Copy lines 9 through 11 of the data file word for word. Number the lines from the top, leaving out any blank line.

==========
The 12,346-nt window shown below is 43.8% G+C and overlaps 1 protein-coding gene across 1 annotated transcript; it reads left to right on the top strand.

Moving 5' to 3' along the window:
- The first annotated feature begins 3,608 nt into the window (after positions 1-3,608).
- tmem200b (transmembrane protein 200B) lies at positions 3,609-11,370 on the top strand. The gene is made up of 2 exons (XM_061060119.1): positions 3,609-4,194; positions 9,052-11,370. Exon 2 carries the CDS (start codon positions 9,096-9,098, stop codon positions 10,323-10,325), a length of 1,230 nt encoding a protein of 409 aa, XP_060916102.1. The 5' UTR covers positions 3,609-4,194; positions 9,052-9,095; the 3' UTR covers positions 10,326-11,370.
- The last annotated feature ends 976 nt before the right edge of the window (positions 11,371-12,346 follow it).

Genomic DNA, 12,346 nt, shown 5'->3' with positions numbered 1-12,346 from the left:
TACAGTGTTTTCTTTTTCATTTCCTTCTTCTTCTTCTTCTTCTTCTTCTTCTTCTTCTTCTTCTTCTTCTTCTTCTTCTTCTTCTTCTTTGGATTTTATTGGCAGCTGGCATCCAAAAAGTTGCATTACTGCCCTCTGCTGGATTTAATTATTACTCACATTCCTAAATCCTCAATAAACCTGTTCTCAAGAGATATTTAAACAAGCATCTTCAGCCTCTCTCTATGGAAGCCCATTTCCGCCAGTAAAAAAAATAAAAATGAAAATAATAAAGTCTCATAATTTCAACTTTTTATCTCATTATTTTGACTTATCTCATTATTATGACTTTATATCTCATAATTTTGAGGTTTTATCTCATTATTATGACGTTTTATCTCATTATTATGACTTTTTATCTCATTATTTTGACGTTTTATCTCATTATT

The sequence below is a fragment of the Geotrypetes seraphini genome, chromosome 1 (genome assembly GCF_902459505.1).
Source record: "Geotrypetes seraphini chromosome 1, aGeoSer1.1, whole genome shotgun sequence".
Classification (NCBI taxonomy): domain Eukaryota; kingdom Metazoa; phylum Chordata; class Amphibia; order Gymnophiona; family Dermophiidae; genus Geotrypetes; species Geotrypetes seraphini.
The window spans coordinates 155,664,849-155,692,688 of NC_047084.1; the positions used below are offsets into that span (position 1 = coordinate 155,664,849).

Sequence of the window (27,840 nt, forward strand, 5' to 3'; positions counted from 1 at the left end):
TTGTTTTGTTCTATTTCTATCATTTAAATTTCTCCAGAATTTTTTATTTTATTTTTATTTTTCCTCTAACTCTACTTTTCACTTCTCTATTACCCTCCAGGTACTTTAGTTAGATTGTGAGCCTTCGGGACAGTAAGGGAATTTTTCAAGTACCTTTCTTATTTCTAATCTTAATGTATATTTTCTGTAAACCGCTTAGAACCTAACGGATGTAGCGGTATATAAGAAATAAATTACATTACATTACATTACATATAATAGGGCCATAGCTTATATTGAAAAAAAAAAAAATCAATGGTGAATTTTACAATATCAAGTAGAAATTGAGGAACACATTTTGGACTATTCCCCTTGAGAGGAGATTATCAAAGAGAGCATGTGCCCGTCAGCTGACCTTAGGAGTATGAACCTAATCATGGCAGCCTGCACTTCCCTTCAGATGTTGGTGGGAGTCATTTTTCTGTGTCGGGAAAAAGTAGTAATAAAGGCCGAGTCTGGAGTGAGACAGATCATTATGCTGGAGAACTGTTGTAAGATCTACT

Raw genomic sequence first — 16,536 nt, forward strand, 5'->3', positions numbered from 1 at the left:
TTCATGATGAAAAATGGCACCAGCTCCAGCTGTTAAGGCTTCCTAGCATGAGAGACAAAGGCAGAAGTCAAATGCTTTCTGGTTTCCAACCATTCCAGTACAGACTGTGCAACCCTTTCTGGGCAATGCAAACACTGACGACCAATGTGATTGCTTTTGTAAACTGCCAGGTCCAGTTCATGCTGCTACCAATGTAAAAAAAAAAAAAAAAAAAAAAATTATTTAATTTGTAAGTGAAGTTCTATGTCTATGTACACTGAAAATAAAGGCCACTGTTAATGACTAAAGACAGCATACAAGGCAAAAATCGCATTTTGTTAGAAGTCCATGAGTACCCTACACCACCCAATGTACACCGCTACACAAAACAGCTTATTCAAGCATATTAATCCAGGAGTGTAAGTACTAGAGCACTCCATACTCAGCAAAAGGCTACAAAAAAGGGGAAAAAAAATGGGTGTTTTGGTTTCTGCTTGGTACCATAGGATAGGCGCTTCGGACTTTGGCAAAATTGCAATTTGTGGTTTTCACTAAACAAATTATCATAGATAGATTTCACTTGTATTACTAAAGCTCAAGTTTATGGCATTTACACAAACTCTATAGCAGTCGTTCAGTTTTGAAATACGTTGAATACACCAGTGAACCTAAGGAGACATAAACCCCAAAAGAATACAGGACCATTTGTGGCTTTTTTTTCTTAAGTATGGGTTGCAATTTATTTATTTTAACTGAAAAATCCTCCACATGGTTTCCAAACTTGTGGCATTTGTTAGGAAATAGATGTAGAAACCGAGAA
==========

Source record: "Geotrypetes seraphini chromosome 1, aGeoSer1.1, whole genome shotgun sequence".
Classification (NCBI taxonomy): domain Eukaryota; kingdom Metazoa; phylum Chordata; class Amphibia; order Gymnophiona; family Dermophiidae; genus Geotrypetes; species Geotrypetes seraphini.
The window spans coordinates 155,664,849-155,692,688 of NC_047084.1; the positions used below are offsets into that span (position 1 = coordinate 155,664,849).